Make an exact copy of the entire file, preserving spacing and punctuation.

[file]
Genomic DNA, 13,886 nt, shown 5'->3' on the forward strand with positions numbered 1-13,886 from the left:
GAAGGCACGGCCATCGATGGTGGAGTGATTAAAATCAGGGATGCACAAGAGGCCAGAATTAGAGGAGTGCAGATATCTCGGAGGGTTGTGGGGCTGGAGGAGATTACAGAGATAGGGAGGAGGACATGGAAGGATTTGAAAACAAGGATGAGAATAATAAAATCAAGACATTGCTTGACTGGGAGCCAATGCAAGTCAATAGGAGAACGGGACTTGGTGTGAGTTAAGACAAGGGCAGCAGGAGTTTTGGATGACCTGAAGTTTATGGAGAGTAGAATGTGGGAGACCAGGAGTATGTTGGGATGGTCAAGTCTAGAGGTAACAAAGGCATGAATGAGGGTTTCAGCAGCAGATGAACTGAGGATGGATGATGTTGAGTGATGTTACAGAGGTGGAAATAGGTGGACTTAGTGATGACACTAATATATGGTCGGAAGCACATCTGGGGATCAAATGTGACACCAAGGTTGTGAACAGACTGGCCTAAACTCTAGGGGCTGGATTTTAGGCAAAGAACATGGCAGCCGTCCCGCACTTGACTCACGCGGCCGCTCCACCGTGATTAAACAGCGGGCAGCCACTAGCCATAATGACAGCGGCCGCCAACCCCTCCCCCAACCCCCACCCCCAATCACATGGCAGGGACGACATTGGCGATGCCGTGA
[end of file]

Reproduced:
Genomic DNA, 13,886 nt, shown 5'->3' on the forward strand with positions numbered 1-13,886 from the left:
GAAGGCACGGCCATCGATGGTGGAGTGATTAAAATCAGGGATGCACAAGAGGCCAGAATTAGAGGAGTGCAGATATCTCGGAGGGTTGTGGGGCTGGAGGAGATTACAGAGATAGGGAGGAGGACATGGAAGGATTTGAAAACAAGGATGAGAATAATAAAATCAAGACATTGCTTGACTGGGAGCCAATGCAAGTCAATAGGAGAACGGGACTTGGTGTGAGTTAAGACAAGGGCAGCAGGAGTTTTGGATGACCTGAAGTTTATGGAGAGTAGAATGTGGGAGACCAGGAGTATGTTGGGATGGTCAAGTCTAGAGGTAACAAAGGCATGAATGAGGGTTTCAGCAGCAGATGAACTGAGGATGGATGATGTTGAGTGATGTTACAGAGGTGGAAATAGGTGGACTTAGTGATGACACTAATATATGGTCGGAAGCACATCTGGGGATCAAATGTGACACCAAGGTTGTGAACAGACTGGCCTAAACTCTAGGGGCTGGATTTTAGGCAAAGAACATGGCAGCCGTCCCGCACTTGACTCACGCGGCCGCTCCACCGTGATTAAACAGCGGGCAGCCACTAGCCATAATGACAGCGGCCGCCAACCCCTCCCCCAACCCCCACCCCCAATCACATGGCAGGGACGACATTGGCGATGCCGTGA